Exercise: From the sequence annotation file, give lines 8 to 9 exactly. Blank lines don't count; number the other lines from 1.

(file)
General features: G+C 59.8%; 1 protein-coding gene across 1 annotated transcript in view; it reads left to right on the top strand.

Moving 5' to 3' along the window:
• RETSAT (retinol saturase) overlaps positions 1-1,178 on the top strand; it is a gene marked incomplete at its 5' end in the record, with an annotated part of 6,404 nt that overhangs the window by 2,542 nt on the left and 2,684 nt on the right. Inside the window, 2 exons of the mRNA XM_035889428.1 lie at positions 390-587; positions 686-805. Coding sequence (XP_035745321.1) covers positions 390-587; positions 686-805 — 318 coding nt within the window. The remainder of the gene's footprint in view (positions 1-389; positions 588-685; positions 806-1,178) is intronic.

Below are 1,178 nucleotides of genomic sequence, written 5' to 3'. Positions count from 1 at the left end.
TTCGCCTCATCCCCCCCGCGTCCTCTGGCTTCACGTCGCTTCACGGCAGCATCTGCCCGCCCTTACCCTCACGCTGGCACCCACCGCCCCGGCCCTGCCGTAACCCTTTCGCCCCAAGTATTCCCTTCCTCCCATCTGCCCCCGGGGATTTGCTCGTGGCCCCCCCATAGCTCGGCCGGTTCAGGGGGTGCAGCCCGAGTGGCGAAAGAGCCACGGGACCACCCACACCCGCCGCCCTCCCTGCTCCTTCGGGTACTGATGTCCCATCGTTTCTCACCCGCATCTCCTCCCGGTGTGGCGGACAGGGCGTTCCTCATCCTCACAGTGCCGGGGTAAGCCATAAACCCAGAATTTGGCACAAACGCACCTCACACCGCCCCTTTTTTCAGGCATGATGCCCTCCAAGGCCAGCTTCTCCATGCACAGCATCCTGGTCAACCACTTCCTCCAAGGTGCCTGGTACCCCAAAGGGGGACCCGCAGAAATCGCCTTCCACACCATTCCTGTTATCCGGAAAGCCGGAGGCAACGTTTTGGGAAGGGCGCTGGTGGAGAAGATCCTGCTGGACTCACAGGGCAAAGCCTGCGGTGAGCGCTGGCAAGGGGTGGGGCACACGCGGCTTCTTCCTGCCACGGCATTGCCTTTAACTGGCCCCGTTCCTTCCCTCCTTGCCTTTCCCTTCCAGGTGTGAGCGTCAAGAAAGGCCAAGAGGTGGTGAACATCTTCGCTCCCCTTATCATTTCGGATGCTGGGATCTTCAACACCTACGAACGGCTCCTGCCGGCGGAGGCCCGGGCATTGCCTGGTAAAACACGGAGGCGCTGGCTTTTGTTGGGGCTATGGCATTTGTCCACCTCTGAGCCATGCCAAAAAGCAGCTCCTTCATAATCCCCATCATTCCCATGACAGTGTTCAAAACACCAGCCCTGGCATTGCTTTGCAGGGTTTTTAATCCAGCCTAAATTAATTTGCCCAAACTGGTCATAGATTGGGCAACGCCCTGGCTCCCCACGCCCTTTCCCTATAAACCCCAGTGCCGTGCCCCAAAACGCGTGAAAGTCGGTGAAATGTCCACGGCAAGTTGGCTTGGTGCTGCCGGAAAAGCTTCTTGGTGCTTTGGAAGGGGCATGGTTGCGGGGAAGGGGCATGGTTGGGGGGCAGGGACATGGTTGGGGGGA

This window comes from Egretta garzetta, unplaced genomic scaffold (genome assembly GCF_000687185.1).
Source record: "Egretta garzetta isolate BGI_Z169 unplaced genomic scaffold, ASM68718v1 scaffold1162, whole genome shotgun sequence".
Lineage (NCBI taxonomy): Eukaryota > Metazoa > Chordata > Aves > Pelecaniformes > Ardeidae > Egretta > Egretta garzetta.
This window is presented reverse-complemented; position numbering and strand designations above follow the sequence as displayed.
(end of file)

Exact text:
Lineage (NCBI taxonomy): Eukaryota > Metazoa > Chordata > Aves > Pelecaniformes > Ardeidae > Egretta > Egretta garzetta.
This window is presented reverse-complemented; position numbering and strand designations above follow the sequence as displayed.